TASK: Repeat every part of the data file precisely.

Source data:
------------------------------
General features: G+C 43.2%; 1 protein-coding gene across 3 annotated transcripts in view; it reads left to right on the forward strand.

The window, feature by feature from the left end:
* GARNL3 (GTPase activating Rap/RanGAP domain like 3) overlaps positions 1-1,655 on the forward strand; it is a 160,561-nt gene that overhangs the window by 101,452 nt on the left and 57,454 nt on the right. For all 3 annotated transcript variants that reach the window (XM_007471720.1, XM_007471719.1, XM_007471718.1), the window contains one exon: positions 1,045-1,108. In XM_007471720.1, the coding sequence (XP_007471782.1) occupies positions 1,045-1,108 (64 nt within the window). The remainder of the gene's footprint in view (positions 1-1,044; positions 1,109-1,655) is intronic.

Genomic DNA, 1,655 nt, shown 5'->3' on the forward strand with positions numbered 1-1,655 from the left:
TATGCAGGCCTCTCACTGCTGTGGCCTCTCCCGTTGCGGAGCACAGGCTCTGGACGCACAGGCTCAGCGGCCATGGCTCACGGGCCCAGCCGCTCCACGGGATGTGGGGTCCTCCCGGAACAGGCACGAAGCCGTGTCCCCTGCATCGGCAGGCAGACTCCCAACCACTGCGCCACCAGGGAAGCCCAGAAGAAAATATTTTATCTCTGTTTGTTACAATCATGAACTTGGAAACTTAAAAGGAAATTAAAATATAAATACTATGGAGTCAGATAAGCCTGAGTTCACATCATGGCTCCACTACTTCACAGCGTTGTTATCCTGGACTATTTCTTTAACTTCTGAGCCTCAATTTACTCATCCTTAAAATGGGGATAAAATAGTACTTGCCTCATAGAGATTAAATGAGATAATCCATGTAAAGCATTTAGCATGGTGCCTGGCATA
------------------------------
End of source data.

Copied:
General features: G+C 43.2%; 1 protein-coding gene across 3 annotated transcripts in view; it reads left to right on the forward strand.

The window, feature by feature from the left end:
* GARNL3 (GTPase activating Rap/RanGAP domain like 3) overlaps positions 1-1,655 on the forward strand; it is a 160,561-nt gene that overhangs the window by 101,452 nt on the left and 57,454 nt on the right. For all 3 annotated transcript variants that reach the window (XM_007471720.1, XM_007471719.1, XM_007471718.1), the window contains one exon: positions 1,045-1,108. In XM_007471720.1, the coding sequence (XP_007471782.1) occupies positions 1,045-1,108 (64 nt within the window). The remainder of the gene's footprint in view (positions 1-1,044; positions 1,109-1,655) is intronic.

Genomic DNA, 1,655 nt, shown 5'->3' on the forward strand with positions numbered 1-1,655 from the left:
TATGCAGGCCTCTCACTGCTGTGGCCTCTCCCGTTGCGGAGCACAGGCTCTGGACGCACAGGCTCAGCGGCCATGGCTCACGGGCCCAGCCGCTCCACGGGATGTGGGGTCCTCCCGGAACAGGCACGAAGCCGTGTCCCCTGCATCGGCAGGCAGACTCCCAACCACTGCGCCACCAGGGAAGCCCAGAAGAAAATATTTTATCTCTGTTTGTTACAATCATGAACTTGGAAACTTAAAAGGAAATTAAAATATAAATACTATGGAGTCAGATAAGCCTGAGTTCACATCATGGCTCCACTACTTCACAGCGTTGTTATCCTGGACTATTTCTTTAACTTCTGAGCCTCAATTTACTCATCCTTAAAATGGGGATAAAATAGTACTTGCCTCATAGAGATTAAATGAGATAATCCATGTAAAGCATTTAGCATGGTGCCTGGCATA